When Kathy Stewart left her post as executive director of the Lake Highlands Public Improvement District (LHPID) in November to lead the PID in Uptown, neighbors were nervous. The longtime community advocate is smart – she’s an attorney who owned and operated Highlands Cafe before taking the post – and she’s worked in Lake Highlands apartment communities to help property managers recruit stronger tenants and evict bad actors.
Neighbors needn’t have worried.
Vicki Taylor, Stewart’s assistant at the PID (and at the cafe before that), has taken over executive director duties at the LHPID with gusto. She’s been PTA president at Northlake Elementary and Lake Highlands Junior High, football advisor for Lake Highlands High School, and served in many other roles. Lake Highlands Advocate named her a Fierce Female in 2015.
Chuck Laughlin, a former IT director at Medical City, neighborhood HOA president and board member for the PID, is directing the LH North PID, which began operating in 2018 north of LBJ. Taylor and Laughlin work together with PID bookkeeper Tina Cox in the PID office at Skillman and Royal.
Stewart explained the inner workings of the PID when she took the job in 2014, but the quickie version is that property owners in designated districts pay a special assessment used for public safety, beautification and community-building events within their area. Dallas has 13 PIDs, including Downtown, Knox Street, Fair Park, Klyde Warren Park/Dallas Arts District, Deep Ellum, Oak Lawn and Vickery Meadow.
You may view the LH PID maps above and the full Dallas PID boundaries here.
The LHPID runs (basically) along Skillman from Alamo Drafthouse to LBJ, while the North PID is less linear, centering (mostly) around Forest-Audelia. Property owners representing 60% of property value in an area must first vote to create a PID – essentially volunteering to pay an additional tax. I asked why thrifty property owners might vote yes.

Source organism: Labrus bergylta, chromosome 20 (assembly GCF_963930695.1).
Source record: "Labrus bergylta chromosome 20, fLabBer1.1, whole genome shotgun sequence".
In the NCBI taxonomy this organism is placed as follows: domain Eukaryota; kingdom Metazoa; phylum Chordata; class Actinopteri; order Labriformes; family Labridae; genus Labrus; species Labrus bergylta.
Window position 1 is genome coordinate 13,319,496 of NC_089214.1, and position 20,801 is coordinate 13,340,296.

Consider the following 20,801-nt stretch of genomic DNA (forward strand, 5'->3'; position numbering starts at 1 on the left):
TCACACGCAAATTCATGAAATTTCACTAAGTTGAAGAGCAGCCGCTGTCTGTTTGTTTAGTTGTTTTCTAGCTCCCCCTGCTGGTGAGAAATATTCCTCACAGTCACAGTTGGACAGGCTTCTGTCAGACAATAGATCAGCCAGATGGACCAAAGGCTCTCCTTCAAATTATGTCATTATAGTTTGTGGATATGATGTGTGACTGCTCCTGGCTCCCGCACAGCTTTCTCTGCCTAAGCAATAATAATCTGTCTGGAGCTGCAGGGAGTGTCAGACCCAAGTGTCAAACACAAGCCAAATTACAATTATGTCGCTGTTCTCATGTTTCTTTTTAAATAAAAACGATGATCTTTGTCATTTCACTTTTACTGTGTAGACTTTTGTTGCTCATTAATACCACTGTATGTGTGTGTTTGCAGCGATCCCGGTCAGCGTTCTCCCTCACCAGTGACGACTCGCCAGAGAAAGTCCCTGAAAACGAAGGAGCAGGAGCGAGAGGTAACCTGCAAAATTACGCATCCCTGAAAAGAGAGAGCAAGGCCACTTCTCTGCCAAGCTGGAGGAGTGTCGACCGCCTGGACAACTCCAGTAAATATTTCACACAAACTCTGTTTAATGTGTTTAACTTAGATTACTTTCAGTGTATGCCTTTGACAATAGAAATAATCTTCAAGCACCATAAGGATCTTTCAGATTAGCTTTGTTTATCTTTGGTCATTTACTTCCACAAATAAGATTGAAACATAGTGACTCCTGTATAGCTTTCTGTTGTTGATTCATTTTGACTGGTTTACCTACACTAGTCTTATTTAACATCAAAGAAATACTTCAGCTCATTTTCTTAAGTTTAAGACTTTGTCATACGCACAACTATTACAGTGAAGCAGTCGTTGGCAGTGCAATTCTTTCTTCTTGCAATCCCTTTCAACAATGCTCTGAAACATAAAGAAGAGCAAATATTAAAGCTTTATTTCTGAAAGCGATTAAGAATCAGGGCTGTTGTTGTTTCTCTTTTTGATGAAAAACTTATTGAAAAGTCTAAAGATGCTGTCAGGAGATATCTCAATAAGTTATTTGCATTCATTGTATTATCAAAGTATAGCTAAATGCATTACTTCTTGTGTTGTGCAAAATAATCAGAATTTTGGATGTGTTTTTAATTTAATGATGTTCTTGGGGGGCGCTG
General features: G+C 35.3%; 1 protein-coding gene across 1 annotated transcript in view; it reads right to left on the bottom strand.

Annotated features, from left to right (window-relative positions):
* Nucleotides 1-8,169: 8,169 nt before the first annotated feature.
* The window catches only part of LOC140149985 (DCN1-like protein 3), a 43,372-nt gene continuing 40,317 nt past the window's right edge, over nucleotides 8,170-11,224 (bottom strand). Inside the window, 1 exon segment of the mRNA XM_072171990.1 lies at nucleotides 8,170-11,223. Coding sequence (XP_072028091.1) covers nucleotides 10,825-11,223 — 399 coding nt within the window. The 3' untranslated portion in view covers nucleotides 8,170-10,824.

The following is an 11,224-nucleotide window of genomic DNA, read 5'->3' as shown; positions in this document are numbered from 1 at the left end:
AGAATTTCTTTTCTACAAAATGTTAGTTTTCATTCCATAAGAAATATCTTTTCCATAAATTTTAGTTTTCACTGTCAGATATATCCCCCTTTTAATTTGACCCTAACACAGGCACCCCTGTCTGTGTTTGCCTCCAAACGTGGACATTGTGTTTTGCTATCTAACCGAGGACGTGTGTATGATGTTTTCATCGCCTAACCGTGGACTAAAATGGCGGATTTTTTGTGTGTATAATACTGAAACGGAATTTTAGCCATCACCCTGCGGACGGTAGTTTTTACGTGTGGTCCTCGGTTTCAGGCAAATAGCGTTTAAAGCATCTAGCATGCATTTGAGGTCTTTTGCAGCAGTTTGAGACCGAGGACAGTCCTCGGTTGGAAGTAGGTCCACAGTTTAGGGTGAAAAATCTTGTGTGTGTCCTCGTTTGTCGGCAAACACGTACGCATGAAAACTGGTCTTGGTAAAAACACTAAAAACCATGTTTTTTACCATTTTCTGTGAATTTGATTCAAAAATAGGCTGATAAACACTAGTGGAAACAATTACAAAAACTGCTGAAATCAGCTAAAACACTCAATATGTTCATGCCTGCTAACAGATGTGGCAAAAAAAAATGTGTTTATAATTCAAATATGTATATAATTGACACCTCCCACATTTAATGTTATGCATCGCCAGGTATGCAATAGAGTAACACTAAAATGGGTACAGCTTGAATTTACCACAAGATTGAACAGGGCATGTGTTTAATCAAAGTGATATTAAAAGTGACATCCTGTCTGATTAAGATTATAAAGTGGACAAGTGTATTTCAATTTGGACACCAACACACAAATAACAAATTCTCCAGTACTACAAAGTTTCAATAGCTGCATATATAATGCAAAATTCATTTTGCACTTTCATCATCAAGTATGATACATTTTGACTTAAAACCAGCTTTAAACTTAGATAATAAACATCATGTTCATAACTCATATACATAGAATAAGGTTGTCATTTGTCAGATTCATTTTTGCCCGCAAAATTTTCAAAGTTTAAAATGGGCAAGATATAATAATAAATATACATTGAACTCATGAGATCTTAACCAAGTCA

Laughlin: It’s the value of bringing a reduction in crime, the beautification of the area and the sense of community. Reducing crime is a big draw for apartment owners and managers, and we do that by hiring off-duty officers to patrol.
Taylor: We also have quarterly meetings with property managers, security companies and ENPs [extended neighborhood patrols] hired by the PID.
Advocate: You guys click off the names of the apartment communities easily. Is it difficult keeping track since they frequently change names?
Laughlin (laughing): They do change a lot.
Taylor: It’s not hard. The police officers use the addresses, so sometimes we use those instead. The names change when the owners change.
Laughlin: New owners want to refresh. They want to start over with new management.
Advocate: In days gone by we had lots of out-of-state owners. Still true?
Taylor: Oh, yes. We have owners from California, New York, New Jersey, Israel. We only have a few local owners, and you can tell a big difference in their properties.
Advocate: How do you encourage owners to be good citizens?
Taylor: We put boots on the ground. We work with property managers to show them the value of PID membership. We’re like an HOA.
Laughlin: Property managers are the eyes and ears for the owners, so we work on building those relationships.
Taylor: We teach property managers how to select good tenants and legally evict problem tenants, and those lessons benefit sister properties. We encourage them to talk to each other so your problem doesn’t become my problem. They share rental verification information about things like lease violations, drug use and non-payment. They have the ability to call next door and make better choices about who’s coming in.